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Instead of Camus Remember Fanon: Here's to the Wretched of the Earth

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When France was moralizing over the Armenian genocide the Turkish Prime Minister, Erdogan accused them of hypocrisy.

France had, after all, not fully recognized its own atrocities in the Algerian war of Independence in 1968. The lofty French revolutionary principles of Equality, Liberty, and Fraternity were not extended to Algerians. In fact it was to the contrary; in 1840 French politicians declared that fertile Algerian land should be settled without concern as to whom the land belonged to.

Consequently, when World War I began most Algerians had been systematically pushed off their land. In spite of this, Algerians still fought for the French republic in the Great War. The French Republic repaid this loyalty by granting French citizenship to only 20, 000 officers in exchange for their renouncing Islam. Outraged many Algerians began to push for independence. Algerian love for liberty resulted in them being killed in battle, interned in camps, tortured and even guillotined for seven bloody years. The episode marks one of the darkest moments in France's history and quite rightly earned Algeria the epithet of being the land of a million martyrs.

However, the war of independence also caused much soul searching amongst French intelligentsia. To Albert Camus (d.1960), the philosopher and friend of Sartre, the Algerian war of independence caused much heart ache. On one hand he was of the French Left opposing capitalism, fascism, and colonialism. As an editor of Combat magazine he had personally proved his commitment against the Nazi occupation of France.

And yet when it came to Arab independence he was much more selective. His conscience could support the farcical invasion of the Suez Canal in 1956 by French, British and Israeli forces and oppose the FLN, the Algerian independence movement because of their communist tendencies. This contradiction stemmed from his colon background. He was descended from French settlers and grew up in Algiers and thus could not give up his emotional attachment to his home. In some ways, his philosophical novel, The Outsider, whilst ostensibly a rumination on existentialism, it also reveals how Arabs were viewed by some of these settlers.

The clinical way the protagonist describes the killing of a nameless, faceless Arab is not only inhuman, but echoes the attitude of members of the OAS, secret unofficial cadres consisting of colons, who committed horrendous acts of random terror on the Algerian population. As one member explained "You have to remember the mentality of the Arabs, you have to make a
performance of killing a man to impress on him its significance".

But to others Camus' response had no ethical basis, he was severely criticized for the position he took on the Algerian struggle. Franz Fanon, another friend of Sartre, veered to the opposite side and threw his lot in with the Algerians. Fanon was from the French colony of Martinique and after completing his studies, serving in the French army, moved to France to become a fully qualified psychiatrist. The racism he endured in French society, his wartime experiences and the subsequent work he did with Algerians in the mental hospitals of Algeria made him acutely aware of the psychosis of being colonized. Being physically occupied was not as bad as being mentally so. He knew that the colonized had to as Bob Marley put it, free himself from mental slavery. But how could one do so when one had lost that connection with ones past? How does one create this link which no longer exists? It was this erasing of one's past, this brain washing that created the feeling of inferiority amongst the colonized. It made them ape their masters and act like little Uncle Toms. It was these issues of identity that Fanon became very aware of and discussed in his celebrated works on psychopathology and colonization; Black Skin, White Masks and The Wretched of the Earth.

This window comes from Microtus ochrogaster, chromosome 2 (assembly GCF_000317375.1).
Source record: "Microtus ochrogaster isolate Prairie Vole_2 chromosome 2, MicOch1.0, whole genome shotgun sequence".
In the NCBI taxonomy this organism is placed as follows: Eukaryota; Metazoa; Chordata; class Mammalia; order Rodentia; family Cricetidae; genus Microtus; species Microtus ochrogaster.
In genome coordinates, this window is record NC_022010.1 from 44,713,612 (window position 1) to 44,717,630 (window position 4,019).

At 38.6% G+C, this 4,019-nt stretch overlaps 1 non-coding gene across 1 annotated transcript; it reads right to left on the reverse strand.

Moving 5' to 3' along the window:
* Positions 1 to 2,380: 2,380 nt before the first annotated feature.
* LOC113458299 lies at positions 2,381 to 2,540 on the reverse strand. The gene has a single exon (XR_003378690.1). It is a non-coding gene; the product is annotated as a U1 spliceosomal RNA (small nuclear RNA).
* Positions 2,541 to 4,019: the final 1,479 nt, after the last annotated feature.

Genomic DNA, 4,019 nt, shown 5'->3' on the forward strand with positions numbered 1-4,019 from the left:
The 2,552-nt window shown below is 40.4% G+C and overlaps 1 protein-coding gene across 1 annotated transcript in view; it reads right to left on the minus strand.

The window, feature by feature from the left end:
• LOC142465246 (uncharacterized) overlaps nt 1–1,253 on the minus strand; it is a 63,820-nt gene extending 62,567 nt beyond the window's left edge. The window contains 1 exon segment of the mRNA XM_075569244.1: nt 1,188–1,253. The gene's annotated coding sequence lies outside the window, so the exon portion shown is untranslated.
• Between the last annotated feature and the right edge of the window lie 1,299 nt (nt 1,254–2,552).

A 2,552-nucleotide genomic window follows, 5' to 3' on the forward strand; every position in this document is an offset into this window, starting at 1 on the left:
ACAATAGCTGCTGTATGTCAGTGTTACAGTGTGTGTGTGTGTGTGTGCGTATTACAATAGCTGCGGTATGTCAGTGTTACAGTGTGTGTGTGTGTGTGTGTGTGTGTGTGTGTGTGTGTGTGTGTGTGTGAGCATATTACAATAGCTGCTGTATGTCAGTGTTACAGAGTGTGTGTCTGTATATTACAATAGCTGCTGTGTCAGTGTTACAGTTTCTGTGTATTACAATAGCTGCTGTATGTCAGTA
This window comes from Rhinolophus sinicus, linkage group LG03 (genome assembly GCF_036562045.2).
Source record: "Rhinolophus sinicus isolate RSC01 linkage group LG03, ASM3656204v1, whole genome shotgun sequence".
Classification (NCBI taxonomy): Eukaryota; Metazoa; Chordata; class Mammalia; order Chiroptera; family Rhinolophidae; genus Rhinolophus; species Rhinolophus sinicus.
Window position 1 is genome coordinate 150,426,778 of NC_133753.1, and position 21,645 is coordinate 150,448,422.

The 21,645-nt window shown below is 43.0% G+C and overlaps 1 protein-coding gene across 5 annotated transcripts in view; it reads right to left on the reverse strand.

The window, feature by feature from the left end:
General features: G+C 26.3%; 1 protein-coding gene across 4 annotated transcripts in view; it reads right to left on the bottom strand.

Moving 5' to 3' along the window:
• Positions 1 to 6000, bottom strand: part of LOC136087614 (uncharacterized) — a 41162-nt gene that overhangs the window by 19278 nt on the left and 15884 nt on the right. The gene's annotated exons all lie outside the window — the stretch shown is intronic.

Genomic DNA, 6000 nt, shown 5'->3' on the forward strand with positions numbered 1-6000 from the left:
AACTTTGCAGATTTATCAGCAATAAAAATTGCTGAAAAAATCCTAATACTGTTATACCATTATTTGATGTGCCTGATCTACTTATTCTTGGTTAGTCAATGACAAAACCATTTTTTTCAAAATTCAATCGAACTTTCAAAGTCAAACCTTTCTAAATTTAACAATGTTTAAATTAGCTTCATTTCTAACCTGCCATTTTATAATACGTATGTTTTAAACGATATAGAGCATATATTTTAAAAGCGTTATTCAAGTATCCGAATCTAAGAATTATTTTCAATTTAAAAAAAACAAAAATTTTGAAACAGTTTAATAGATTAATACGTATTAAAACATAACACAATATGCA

Fanon then had no choice, when the struggle for Algerian independence broke out he joined the Algerians. Although, always a man of non-violence, he recognized that on occasion independence had to be taken by force. If it was not, then the emancipator would always have a sense of superiority. Consider the statue of the standing white man granting the kneeling slave his freedom. How could that relationship ever be an equal one? The emancipated would always feel a psychological indebtedness and inferiority. Thus independence had to be seized in order equalize the relationship. The colonized then, may never retrieve his past or recover from his mental occupation, but at least he could heal and be respected.
The Algerian war for independence did not only leave a mark on the Algerian people but also help shape France's cultural landscape. Camus' fudged response haunted him whilst Fanon's willingness to declare himself an Algerian, even change his name to Ibrahim, earned himself a place not only in the Rues of Algiers, but in the thoughts of Malcolm X and all those who wanted to free themselves from mental slavery.

This article first appeared in Emelmagazine.